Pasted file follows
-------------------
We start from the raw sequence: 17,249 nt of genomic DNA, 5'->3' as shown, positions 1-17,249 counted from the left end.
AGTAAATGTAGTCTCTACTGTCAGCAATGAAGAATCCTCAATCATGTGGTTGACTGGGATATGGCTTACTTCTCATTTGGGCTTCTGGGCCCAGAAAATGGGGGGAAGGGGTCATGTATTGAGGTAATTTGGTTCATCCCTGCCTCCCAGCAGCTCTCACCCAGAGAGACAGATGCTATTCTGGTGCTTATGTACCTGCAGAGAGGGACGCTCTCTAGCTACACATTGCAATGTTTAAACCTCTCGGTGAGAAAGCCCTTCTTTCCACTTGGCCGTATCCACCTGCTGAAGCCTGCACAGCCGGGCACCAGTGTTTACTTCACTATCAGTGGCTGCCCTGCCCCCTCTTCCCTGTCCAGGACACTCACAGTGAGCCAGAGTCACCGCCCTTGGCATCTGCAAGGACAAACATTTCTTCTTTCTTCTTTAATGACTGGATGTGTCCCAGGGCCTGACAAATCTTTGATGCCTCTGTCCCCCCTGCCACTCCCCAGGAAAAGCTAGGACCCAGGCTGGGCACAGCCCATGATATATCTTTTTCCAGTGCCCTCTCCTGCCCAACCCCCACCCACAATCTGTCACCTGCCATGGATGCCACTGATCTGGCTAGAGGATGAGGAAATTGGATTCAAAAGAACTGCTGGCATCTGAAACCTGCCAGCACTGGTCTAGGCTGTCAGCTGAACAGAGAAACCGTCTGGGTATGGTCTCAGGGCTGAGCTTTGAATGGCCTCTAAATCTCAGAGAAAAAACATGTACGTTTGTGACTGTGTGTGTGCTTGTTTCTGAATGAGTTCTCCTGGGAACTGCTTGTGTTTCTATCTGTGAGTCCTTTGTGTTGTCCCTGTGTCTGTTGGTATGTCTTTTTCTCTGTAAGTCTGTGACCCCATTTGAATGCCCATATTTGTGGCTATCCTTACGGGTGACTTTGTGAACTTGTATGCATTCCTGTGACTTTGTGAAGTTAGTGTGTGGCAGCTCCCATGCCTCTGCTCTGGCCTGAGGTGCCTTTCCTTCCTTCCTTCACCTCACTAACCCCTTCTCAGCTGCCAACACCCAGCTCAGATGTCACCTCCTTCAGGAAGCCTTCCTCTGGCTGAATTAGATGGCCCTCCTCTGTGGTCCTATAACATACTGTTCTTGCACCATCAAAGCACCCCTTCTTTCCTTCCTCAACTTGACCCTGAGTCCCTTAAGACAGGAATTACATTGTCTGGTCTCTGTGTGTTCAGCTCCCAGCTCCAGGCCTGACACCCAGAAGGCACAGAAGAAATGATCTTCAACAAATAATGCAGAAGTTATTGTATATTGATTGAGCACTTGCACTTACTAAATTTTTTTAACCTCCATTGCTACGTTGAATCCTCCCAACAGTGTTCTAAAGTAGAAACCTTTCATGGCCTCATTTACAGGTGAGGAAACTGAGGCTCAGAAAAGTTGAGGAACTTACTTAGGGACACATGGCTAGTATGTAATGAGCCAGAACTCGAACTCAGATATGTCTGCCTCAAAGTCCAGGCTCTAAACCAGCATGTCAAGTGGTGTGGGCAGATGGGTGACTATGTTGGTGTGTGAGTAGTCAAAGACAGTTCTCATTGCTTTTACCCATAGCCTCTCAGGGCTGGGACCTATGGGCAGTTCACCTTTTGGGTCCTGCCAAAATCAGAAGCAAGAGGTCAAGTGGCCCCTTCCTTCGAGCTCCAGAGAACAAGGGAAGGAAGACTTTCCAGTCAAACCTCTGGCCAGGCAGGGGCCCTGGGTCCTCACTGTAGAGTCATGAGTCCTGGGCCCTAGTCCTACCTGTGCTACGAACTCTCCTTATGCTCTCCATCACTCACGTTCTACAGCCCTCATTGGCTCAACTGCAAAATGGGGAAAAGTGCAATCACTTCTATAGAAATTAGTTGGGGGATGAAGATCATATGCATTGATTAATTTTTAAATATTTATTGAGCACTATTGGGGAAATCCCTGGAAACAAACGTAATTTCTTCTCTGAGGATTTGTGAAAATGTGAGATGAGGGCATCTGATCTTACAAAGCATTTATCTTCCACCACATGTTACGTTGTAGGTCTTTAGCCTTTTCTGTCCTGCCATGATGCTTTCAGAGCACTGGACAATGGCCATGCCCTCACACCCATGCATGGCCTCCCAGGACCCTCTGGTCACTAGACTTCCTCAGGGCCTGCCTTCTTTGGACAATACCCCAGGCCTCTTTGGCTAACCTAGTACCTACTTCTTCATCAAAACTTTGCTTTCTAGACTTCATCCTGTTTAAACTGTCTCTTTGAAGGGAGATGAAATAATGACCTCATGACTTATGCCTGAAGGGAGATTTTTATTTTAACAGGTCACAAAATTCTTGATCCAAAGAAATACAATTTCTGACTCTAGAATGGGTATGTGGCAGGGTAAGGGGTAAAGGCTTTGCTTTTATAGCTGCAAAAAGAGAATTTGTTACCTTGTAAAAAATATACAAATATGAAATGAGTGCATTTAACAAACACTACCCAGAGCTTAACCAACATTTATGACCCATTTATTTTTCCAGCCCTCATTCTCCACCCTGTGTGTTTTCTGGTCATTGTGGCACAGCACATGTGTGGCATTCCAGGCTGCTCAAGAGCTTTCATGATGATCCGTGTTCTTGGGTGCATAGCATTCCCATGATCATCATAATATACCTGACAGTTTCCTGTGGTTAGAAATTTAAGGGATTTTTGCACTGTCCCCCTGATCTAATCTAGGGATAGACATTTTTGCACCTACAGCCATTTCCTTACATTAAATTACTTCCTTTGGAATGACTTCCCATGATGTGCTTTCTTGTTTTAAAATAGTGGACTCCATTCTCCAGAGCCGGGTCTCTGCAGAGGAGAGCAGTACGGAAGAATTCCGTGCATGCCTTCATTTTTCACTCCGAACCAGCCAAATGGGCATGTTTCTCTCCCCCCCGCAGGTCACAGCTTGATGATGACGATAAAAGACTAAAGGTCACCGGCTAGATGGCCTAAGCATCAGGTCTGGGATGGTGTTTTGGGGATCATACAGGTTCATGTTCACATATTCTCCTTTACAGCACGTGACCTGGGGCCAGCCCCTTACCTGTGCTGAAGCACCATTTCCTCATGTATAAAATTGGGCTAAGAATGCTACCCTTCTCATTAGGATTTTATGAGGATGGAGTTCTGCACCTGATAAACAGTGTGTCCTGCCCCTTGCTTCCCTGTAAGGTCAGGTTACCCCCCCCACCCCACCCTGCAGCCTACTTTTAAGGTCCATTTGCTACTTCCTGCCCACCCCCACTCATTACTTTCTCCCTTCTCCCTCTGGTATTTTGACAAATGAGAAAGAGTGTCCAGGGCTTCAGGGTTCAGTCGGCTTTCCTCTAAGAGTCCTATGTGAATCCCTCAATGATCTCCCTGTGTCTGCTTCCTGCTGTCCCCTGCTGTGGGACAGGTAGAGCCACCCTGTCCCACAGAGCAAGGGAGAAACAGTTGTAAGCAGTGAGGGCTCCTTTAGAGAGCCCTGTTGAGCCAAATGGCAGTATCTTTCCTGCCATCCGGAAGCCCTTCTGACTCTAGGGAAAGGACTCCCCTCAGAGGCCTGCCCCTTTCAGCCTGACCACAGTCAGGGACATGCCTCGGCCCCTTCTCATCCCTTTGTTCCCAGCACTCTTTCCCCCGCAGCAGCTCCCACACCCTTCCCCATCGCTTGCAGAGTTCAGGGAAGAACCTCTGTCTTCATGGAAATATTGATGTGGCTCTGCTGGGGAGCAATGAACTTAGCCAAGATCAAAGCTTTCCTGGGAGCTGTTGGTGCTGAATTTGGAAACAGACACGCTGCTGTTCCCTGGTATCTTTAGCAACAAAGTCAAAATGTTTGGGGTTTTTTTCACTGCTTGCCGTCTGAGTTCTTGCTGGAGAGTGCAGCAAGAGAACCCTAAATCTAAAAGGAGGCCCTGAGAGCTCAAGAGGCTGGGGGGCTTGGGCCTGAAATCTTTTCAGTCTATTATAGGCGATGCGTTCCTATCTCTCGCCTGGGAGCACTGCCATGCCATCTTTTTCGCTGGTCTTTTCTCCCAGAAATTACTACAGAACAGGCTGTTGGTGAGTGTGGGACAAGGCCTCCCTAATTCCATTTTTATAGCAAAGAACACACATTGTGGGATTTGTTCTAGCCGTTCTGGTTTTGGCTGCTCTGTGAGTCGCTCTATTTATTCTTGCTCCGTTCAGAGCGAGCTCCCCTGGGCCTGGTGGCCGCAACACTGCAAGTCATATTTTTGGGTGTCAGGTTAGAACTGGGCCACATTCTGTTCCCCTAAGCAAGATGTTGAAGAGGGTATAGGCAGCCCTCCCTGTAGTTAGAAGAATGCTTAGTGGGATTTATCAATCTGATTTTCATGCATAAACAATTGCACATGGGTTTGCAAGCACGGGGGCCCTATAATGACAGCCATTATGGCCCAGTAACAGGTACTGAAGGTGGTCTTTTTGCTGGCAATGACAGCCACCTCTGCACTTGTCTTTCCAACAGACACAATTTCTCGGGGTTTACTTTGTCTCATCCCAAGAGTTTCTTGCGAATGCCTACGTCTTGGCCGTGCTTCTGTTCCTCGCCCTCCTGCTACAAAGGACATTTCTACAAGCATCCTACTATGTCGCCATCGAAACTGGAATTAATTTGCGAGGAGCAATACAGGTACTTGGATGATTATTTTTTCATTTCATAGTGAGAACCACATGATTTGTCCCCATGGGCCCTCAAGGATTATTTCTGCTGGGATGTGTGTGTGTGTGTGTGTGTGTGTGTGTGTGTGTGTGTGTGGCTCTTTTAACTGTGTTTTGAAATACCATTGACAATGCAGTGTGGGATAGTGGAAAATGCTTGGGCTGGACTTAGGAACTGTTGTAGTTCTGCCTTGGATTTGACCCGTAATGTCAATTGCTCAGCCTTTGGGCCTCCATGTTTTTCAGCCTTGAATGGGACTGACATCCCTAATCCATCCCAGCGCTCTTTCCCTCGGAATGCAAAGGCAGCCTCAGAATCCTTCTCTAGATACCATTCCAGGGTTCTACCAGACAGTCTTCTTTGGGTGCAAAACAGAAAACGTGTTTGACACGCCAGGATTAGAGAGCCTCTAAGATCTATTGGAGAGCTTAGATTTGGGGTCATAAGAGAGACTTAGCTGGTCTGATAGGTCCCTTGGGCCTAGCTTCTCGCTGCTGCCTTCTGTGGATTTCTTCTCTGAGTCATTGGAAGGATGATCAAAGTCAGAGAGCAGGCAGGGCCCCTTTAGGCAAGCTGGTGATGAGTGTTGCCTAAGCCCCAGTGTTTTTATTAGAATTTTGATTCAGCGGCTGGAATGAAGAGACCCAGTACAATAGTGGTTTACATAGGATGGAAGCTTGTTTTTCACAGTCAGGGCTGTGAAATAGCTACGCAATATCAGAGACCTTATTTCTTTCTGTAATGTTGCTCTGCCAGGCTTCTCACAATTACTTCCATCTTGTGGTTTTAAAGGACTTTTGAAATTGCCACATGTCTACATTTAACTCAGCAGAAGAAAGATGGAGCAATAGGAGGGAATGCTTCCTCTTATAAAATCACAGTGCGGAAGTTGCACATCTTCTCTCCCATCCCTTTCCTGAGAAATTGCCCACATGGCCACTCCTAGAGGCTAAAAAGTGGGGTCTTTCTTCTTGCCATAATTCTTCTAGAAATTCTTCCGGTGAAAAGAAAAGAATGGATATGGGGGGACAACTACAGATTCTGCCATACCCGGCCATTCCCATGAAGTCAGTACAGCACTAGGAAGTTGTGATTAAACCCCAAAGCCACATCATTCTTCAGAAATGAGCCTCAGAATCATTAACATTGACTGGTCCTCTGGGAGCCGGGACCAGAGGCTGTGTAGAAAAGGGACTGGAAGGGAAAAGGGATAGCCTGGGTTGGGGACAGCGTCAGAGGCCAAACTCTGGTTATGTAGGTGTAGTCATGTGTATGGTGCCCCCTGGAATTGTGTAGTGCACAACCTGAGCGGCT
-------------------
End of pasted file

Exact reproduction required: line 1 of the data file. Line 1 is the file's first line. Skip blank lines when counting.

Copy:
We start from the raw sequence: 17,249 nt of genomic DNA, 5'->3' as shown, positions 1-17,249 counted from the left end.